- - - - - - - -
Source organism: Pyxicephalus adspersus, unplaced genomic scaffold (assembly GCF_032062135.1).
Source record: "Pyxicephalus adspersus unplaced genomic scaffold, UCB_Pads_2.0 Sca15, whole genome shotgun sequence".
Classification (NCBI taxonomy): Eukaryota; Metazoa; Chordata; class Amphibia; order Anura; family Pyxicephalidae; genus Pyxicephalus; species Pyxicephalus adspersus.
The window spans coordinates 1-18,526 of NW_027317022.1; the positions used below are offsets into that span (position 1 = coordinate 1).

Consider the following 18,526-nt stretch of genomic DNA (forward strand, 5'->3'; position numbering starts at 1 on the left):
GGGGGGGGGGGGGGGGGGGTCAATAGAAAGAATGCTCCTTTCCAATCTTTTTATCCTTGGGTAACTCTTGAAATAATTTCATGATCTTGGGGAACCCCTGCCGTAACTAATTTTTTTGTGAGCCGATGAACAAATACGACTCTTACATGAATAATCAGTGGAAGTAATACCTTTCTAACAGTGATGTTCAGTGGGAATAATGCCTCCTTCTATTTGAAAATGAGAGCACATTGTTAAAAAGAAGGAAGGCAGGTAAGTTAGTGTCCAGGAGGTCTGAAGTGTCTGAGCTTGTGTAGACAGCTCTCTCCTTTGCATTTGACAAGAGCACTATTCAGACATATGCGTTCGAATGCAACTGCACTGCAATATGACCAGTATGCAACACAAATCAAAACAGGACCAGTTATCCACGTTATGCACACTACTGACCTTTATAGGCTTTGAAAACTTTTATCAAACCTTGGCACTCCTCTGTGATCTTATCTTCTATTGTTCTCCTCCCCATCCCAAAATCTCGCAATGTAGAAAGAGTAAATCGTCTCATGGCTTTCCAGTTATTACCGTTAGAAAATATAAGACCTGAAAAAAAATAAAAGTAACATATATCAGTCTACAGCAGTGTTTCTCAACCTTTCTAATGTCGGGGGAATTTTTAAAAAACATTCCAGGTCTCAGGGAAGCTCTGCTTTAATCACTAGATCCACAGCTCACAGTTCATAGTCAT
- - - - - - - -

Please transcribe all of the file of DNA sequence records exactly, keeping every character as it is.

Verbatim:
Source organism: Pyxicephalus adspersus, unplaced genomic scaffold (assembly GCF_032062135.1).
Source record: "Pyxicephalus adspersus unplaced genomic scaffold, UCB_Pads_2.0 Sca15, whole genome shotgun sequence".
Classification (NCBI taxonomy): Eukaryota; Metazoa; Chordata; class Amphibia; order Anura; family Pyxicephalidae; genus Pyxicephalus; species Pyxicephalus adspersus.
The window spans coordinates 1-18,526 of NW_027317022.1; the positions used below are offsets into that span (position 1 = coordinate 1).

Consider the following 18,526-nt stretch of genomic DNA (forward strand, 5'->3'; position numbering starts at 1 on the left):
GGGGGGGGGGGGGGGGGGGTCAATAGAAAGAATGCTCCTTTCCAATCTTTTTATCCTTGGGTAACTCTTGAAATAATTTCATGATCTTGGGGAACCCCTGCCGTAACTAATTTTTTTGTGAGCCGATGAACAAATACGACTCTTACATGAATAATCAGTGGAAGTAATACCTTTCTAACAGTGATGTTCAGTGGGAATAATGCCTCCTTCTATTTGAAAATGAGAGCACATTGTTAAAAAGAAGGAAGGCAGGTAAGTTAGTGTCCAGGAGGTCTGAAGTGTCTGAGCTTGTGTAGACAGCTCTCTCCTTTGCATTTGACAAGAGCACTATTCAGACATATGCGTTCGAATGCAACTGCACTGCAATATGACCAGTATGCAACACAAATCAAAACAGGACCAGTTATCCACGTTATGCACACTACTGACCTTTATAGGCTTTGAAAACTTTTATCAAACCTTGGCACTCCTCTGTGATCTTATCTTCTATTGTTCTCCTCCCCATCCCAAAATCTCGCAATGTAGAAAGAGTAAATCGTCTCATGGCTTTCCAGTTATTACCGTTAGAAAATATAAGACCTGAAAAAAAATAAAAGTAACATATATCAGTCTACAGCAGTGTTTCTCAACCTTTCTAATGTCGGGGGAATTTTTAAAAAACATTCCAGGTCTCAGGGAAGCTCTGCTTTAATCACTAGATCCACAGCTCACAGTTCATAGTCAT